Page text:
I began to really despise myself and believe that it was my fault. I was weak, a coward, or immoral. Three tours in Iraq as infantry platoon leader and Iraqi Army Operations officer was not enough service. I was letting my country and soldiers down. I was training Cadets and no matter how well I did by winning the top instructor award, I was not doing enough. I was not on the line fighting, keeping soldiers alive, bringing drinkable water to villagers, and safeguarding civilians. I could do more, I thought it was my fault that I was no longer fighting. Their was something wrong with me.
But this was bullshit. Sure the feelings were strong and survivor guilt is unshakable, but my logic was absurd. I had done everything I could, fought as hard as I could, and longer than most in my situation. An army officer who fought on the line for 20 months before company command is more than rare. An ROTC instructor who despite serious medical issues won the top instructor position has done enough. A historian working to challenge the notion that PTSD has existed and been a problem for every generation of American veterans is still producing fruitful work and still serving soldiers. Nothing was good enough so I had to step outside of my emotions and look at what I contributed on paper. In writing.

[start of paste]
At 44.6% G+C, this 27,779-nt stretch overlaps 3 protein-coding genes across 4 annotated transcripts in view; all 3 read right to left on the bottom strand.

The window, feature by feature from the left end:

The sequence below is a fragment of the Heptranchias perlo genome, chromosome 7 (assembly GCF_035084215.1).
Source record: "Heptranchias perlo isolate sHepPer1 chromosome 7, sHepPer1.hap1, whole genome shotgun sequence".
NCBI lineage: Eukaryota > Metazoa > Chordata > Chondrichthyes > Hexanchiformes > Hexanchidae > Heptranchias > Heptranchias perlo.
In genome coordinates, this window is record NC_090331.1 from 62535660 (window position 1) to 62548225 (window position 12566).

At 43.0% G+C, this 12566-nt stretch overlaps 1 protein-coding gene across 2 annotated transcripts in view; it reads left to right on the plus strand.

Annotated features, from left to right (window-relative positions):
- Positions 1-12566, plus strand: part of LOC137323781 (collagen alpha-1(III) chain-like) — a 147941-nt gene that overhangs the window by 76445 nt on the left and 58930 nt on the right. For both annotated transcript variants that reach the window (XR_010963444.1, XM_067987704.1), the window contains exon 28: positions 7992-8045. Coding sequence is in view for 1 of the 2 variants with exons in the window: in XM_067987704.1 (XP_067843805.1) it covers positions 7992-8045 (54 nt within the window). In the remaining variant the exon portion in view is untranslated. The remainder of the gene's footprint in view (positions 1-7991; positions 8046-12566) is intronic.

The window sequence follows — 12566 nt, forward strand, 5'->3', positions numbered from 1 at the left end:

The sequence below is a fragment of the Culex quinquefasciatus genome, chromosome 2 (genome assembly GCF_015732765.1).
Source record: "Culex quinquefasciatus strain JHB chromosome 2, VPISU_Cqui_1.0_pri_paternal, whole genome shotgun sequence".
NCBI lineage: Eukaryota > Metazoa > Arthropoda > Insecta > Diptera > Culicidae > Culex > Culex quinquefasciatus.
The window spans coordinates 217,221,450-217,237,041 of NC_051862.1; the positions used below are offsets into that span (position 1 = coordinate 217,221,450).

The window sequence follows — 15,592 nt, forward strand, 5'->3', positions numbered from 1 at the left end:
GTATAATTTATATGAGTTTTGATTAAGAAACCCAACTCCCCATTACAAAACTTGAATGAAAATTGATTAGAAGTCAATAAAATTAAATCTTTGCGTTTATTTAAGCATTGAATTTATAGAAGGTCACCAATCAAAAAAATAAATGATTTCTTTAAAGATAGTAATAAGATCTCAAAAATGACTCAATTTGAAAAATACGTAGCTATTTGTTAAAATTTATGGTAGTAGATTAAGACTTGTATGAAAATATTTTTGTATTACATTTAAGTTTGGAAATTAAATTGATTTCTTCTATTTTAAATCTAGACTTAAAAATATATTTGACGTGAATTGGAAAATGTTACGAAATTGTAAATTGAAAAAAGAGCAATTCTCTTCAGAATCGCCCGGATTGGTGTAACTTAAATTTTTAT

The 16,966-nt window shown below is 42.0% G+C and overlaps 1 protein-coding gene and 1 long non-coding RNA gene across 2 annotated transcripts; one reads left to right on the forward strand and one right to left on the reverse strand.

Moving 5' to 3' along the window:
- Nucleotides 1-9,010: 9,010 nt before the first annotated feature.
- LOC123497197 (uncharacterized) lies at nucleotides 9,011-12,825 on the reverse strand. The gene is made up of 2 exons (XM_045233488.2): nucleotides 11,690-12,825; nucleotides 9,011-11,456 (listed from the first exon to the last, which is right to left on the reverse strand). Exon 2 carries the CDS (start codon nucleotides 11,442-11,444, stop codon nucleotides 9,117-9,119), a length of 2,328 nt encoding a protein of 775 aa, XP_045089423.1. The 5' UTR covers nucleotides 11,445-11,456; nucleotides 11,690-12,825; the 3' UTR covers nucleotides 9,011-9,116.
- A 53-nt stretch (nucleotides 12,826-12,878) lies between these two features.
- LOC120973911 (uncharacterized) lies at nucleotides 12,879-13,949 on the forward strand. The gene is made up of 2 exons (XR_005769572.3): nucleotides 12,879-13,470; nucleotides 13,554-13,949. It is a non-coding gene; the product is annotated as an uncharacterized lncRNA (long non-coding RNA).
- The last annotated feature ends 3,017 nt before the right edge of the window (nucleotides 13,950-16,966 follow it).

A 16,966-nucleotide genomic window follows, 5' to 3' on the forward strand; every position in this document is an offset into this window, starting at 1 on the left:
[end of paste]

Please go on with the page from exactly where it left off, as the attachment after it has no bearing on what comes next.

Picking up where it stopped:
Just like when my world first collapsed I had to give myself a visualization, on my body, that this was not my fault and in a lot of ways I am better. I was beginning to become open unashamed and even in ways proud of my struggles after my service in Iraq. I read Hemingway's "The world breaks everyone, and afterwards, many are strong at the broken places." Though I did not yet feel strong, I again decided to fight for that idea. To place it on my body as commitment to myself and my identity. I also wanted to to use Hemingway because, in the end, he lost his battle with mental illness and took his life. I wanted to be reminded that even in a victorious idea that we, who have had our identity challenged by the crucible of war, have to fight everyday to preserve ourselves in spirit and in body. That this is both a neuro-chemical battle and fight for our own souls.
There is nothing wrong with anyone of us who struggle to come home. Tolkien's famous "not all who wonder are lost," is such a fitting metaphor for the long road home. I think it is a never ending battle to preserve our identities and I would challenge others by stating that the fight is worth it. If you have this conflict your are not alone, this is not a new problem, you are not weaker and the world needs people who have been broken by trauma. Tattoos are culturally ubiquitous in our generation but they can be a kind of cognitive therapy. An idea that you choose to embrace, even when you don't initially feel it, that changes patterns of behavior and eventually emotions. We can only spend so much time with our therapists, but our greatest resource is ourselves. So fight for yourself as hard as you fought for your country.
I would urge others to share their tattoos stories in the comments.